• Frontline Perspectives on Pandemic Preparedness: The world of global health security has been amassed in headlines over the past few weeks—from the Ebola outbreak in the Democratic Republic of Congo, to the elimination of the Global Health Security Directorate within the White House National Security Council staff. For this episode of Take as Directed, we feature three leading health security experts with substantial frontline experience who discuss the current state of preparedness around the world, gaps and priorities looking ahead, and how to maintain pandemic preparedness as a high-level political priority at times of peace. Beth Cameron, Vice President of Global Biological Policy and Programs at the Nuclear Threat Initiative, serves as our guest host for this discussion, alongside featured guests Amadou Sall, CEO of Pasteur Institute in Dakar, Senegal, and Andrew Kitua, Africa Regional Director of the USAID Preparedness and Response project.
  • Innovative Data Initiatives to Improve Immunization Equity: Providing services equitably requires global health practitioners to have detailed data on the populations they are trying to reach. This episode of Take as Directed, hosted by Senior Fellow Nellie Bristol, highlights new initiatives to collect and analyze sub-national data to give a clearer picture of children being missed. Nellie is joined by guests Laurie Werner, Global Director for the Better Immunization Data (BID) Initiative at PATH, and Jon Mosser, a Fellow in pediatric infectious diseases at Seattle Children’s Hospital and the University of Washington and Clinical Fellow with the Institute for Health Metrics and Evaluation. They discuss new initiatives to map vaccine coverage, technical challenges to collecting data in resource poor settings, and the importance of spending development dollars on data collection and analysis.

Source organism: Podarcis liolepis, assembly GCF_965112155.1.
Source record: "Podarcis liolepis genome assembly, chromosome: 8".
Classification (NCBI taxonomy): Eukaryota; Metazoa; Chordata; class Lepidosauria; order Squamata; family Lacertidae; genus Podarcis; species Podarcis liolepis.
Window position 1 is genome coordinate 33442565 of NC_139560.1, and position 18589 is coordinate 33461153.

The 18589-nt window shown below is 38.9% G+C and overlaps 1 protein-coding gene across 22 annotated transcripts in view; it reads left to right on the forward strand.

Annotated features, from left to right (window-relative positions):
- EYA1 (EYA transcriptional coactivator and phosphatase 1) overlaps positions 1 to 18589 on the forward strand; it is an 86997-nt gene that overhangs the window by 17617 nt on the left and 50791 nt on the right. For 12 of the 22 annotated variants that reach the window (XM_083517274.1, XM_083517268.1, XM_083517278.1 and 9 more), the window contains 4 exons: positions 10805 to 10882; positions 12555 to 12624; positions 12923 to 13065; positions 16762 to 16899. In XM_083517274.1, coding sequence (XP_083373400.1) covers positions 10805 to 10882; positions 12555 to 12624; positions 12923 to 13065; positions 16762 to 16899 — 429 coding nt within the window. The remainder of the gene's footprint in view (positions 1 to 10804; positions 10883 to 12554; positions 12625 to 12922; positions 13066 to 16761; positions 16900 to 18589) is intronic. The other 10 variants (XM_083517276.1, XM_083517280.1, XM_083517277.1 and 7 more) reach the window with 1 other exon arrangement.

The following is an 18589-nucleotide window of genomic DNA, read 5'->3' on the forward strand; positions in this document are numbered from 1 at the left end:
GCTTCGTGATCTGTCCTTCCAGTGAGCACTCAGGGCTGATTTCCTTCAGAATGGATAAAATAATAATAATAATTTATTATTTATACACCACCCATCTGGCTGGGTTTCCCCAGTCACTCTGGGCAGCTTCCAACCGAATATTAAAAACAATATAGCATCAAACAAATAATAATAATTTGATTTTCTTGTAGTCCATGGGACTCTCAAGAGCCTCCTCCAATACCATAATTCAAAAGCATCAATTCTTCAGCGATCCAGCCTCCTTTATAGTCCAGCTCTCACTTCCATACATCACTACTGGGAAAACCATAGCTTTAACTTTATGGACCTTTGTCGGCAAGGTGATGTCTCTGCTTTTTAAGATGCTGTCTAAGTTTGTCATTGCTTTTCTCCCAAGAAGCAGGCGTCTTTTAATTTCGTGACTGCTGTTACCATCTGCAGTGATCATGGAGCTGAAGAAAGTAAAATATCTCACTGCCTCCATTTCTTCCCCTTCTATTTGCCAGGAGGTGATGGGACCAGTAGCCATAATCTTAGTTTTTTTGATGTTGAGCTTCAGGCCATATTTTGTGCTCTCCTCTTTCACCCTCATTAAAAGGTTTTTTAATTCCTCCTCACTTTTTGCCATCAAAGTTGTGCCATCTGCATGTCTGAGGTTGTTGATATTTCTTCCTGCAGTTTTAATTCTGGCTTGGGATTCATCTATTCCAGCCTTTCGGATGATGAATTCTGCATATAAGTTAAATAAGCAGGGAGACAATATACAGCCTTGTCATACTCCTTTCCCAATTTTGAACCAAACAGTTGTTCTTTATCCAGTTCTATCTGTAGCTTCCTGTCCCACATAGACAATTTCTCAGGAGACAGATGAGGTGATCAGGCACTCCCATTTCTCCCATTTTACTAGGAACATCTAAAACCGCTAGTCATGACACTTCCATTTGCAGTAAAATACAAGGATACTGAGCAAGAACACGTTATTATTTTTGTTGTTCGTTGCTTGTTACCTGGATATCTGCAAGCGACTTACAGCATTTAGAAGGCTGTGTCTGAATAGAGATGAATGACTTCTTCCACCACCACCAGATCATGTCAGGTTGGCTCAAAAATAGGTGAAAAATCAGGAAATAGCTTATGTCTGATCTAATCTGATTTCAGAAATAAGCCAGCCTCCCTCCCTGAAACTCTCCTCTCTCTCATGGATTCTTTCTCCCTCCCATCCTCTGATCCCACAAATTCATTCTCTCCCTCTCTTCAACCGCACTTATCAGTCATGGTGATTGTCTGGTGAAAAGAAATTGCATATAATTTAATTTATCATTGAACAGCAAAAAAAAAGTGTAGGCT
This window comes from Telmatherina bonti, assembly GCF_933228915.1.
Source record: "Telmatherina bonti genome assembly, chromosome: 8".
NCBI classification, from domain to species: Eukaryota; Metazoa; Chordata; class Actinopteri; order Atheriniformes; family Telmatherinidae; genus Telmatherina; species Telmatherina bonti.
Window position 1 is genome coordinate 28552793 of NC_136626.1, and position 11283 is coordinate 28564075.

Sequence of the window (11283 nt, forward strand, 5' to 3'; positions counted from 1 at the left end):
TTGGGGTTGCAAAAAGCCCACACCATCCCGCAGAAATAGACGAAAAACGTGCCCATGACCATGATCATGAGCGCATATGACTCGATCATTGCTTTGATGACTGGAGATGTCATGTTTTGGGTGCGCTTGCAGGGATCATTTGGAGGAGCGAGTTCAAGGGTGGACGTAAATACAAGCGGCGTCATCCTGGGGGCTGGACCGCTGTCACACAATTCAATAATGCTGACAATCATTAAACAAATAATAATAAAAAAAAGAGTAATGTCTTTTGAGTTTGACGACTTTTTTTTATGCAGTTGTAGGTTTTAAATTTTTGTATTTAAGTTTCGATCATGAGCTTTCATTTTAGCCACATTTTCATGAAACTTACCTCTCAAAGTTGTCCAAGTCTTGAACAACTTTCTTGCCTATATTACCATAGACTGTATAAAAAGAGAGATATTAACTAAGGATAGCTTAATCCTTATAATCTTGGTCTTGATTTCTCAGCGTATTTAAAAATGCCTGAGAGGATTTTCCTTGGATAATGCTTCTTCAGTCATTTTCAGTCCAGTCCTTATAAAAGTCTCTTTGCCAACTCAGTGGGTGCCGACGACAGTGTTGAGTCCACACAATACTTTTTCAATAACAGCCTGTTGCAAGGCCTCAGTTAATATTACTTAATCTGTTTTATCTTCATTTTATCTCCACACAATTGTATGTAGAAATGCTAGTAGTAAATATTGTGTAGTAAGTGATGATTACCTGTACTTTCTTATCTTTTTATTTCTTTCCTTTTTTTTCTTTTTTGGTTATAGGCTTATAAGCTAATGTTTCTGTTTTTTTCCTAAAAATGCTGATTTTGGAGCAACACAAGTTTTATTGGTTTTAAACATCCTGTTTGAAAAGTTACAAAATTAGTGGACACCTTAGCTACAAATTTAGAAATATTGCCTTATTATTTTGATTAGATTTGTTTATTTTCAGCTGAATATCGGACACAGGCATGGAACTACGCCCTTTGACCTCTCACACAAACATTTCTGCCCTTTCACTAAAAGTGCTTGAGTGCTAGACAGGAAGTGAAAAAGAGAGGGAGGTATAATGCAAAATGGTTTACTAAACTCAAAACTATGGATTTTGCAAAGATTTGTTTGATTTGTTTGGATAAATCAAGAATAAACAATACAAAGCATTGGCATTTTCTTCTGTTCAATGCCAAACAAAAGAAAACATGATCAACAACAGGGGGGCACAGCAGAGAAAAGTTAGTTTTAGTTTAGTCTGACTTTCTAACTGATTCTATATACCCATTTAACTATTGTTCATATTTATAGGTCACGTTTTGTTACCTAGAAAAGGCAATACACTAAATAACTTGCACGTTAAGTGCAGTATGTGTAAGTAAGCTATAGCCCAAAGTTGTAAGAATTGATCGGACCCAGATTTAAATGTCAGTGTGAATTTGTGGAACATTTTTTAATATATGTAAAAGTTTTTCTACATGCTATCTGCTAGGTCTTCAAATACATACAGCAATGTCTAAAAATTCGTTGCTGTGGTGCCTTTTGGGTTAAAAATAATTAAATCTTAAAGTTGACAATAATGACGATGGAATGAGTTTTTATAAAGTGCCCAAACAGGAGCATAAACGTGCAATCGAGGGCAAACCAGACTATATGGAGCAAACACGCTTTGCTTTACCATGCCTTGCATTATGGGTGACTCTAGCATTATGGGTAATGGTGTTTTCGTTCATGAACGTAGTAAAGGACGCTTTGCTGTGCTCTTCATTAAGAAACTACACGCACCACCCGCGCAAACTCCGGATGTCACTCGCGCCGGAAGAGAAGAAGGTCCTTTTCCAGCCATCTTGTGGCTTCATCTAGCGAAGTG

The podcast series is available here and on iTunes. Please subscribe using the podcast app.


71st World Health Assembly (Geneva): Senior Fellow Nellie Bristol attended the 71st World Health Assembly (WHA) in Geneva, Switzerland, the week of May 21. There, health ministers from around the world agreed to the 13th Program of Work, the strategic roadmap developed by WHO Director-General Dr. Tedros Adhanom Ghebreyesus. The five-year plan orients the organization more toward country activities rather than those at WHO headquarters and sets ambitious expansion goals for universal health coverage, health emergency response, and promotion of health and wellbeing. Delegates also reaffirmed their commitment to global polio eradication and adopted a resolution to help ensure poliovirus containment post eradication. In addition, they asked for further updates on a WHO strategic action plan in support of integrating polio and immunization functions into country health systems. In an event in coordination with the WHA, Beth Cameron, Vice President for Global Biological Policy and Programs at the Nuclear Threat Initiative, and Jennifer Nuzzo of the Johns Hopkins Center for Health Security outlined progress on a Global Health Security Index that would assess every country’s emergency response capabilities based on a range of publicly available data. The index is now being tested and the developers expect it to be published in May of next year.